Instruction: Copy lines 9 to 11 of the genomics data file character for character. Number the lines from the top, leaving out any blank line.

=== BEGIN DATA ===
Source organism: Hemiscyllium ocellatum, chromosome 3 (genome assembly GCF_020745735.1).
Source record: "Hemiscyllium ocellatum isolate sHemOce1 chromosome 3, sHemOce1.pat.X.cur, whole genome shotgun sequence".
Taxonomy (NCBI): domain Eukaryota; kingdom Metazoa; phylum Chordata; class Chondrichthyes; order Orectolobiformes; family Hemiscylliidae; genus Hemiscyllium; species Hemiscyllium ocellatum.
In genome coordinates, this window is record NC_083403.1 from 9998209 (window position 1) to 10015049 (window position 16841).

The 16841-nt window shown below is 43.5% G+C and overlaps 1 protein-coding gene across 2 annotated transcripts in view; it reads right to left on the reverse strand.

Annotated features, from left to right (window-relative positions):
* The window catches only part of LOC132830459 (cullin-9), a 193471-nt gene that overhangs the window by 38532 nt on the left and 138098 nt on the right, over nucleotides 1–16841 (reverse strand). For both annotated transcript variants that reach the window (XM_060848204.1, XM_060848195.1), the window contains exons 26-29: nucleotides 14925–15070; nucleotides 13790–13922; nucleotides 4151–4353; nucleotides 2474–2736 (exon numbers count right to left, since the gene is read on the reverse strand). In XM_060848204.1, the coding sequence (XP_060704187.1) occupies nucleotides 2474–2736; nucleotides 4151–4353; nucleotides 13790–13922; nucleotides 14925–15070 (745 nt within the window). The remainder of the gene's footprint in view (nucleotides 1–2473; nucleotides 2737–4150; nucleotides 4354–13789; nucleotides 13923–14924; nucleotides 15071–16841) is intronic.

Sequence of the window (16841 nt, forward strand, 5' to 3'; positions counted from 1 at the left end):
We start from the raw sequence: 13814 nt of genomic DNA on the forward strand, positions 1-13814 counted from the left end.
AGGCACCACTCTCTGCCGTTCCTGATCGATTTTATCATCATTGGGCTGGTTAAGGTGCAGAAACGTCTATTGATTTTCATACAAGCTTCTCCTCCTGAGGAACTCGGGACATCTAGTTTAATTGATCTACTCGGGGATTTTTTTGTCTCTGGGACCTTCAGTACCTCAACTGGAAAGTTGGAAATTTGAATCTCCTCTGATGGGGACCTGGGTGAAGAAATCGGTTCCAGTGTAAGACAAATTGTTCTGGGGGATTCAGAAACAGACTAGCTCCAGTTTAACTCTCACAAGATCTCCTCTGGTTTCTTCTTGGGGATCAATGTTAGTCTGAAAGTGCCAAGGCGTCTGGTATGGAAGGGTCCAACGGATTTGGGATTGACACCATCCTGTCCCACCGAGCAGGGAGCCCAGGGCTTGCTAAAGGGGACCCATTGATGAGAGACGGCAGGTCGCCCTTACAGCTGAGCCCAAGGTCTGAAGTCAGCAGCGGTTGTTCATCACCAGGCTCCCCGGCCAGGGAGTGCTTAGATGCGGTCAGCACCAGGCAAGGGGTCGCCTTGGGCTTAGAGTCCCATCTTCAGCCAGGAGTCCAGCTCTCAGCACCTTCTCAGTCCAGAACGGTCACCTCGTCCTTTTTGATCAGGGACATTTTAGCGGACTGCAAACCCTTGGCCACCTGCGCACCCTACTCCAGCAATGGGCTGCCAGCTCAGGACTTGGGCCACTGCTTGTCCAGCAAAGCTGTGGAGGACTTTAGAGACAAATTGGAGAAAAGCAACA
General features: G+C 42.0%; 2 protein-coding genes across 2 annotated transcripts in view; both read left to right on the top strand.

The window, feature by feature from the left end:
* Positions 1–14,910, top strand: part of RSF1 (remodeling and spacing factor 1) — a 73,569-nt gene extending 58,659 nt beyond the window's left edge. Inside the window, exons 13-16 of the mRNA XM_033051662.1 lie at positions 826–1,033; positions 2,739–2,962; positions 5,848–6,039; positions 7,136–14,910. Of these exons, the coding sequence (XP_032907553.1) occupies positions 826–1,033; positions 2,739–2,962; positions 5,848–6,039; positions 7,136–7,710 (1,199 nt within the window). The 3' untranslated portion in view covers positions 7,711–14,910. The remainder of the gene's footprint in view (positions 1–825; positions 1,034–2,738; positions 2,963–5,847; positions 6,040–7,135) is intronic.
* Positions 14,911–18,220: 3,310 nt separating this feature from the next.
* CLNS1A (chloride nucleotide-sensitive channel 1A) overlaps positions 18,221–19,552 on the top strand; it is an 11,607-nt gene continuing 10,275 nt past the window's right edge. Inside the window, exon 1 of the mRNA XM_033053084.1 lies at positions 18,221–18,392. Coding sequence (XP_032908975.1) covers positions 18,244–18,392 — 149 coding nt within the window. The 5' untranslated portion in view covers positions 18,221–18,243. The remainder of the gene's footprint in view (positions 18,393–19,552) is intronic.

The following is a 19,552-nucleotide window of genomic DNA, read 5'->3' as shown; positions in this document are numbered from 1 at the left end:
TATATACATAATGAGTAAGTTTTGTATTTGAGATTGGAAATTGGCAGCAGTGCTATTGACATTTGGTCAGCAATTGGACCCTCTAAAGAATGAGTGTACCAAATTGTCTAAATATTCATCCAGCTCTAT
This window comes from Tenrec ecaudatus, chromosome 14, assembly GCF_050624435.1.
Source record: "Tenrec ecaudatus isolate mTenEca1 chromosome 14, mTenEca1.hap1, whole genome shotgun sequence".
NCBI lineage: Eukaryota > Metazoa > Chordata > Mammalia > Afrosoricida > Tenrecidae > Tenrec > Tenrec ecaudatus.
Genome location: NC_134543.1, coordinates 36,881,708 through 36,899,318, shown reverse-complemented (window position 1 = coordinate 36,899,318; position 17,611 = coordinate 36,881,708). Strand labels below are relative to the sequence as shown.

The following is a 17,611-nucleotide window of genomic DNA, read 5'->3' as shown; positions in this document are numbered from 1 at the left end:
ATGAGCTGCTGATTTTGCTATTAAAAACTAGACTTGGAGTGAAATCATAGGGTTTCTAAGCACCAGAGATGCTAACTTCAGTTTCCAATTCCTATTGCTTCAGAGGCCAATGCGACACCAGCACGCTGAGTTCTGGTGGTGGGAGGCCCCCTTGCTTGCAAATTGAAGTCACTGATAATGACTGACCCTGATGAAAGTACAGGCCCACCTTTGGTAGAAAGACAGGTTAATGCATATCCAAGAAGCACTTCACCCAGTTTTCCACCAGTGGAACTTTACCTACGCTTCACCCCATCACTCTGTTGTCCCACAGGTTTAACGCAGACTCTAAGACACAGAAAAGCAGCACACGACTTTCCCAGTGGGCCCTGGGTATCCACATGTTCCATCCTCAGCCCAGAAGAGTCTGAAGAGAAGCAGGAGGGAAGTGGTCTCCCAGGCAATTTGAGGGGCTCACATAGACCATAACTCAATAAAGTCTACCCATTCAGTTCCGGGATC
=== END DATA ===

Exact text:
We start from the raw sequence: 13814 nt of genomic DNA on the forward strand, positions 1-13814 counted from the left end.
AGGCACCACTCTCTGCCGTTCCTGATCGATTTTATCATCATTGGGCTGGTTAAGGTGCAGAAACGTCTATTGATTTTCATACAAGCTTCTCCTCCTGAGGAACTCGGGACATCTAGTTTAATTGATCTACTCGGGGATTTTTTTGTCTCTGGGACCTTCAGTACCTCAACTGGAAAGTTGGAAATTTGAATCTCCTCTGATGGGGACCTGGGTGAAGAAATCGGTTCCAGTGTAAGACAAATTGTTCTGGGGGATTCAGAAACAGACTAGCTCCAGTTTAACTCTCACAAGATCTCCTCTGGTTTCTTCTTGGGGATCAATGTTAGTCTGAAAGTGCCAAGGCGTCTGGTATGGAAGGGTCCAACGGATTTGGGATTGACACCATCCTGTCCCACCGAGCAGGGAGCCCAGGGCTTGCTAAAGGGGACCCATTGATGAGAGACGGCAGGTCGCCCTTACAGCTGAGCCCAAGGTCTGAAGTCAGCAGCGGTTGTTCATCACCAGGCTCCCCGGCCAGGGAGTGCTTAGATGCGGTCAGCACCAGGCAAGGGGTCGCCTTGGGCTTAGAGTCCCATCTTCAGCCAGGAGTCCAGCTCTCAGCACCTTCTCAGTCCAGAACGGTCACCTCGTCCTTTTTGATCAGGGACATTTTAGCGGACTGCAAACCCTTGGCCACCTGCGCACCCTACTCCAGCAATGGGCTGCCAGCTCAGGACTTGGGCCACTGCTTGTCCAGCAAAGCTGTGGAGGACTTTAGAGACAAATTGGAGAAAAGCAACA
General features: G+C 42.0%; 2 protein-coding genes across 2 annotated transcripts in view; both read left to right on the top strand.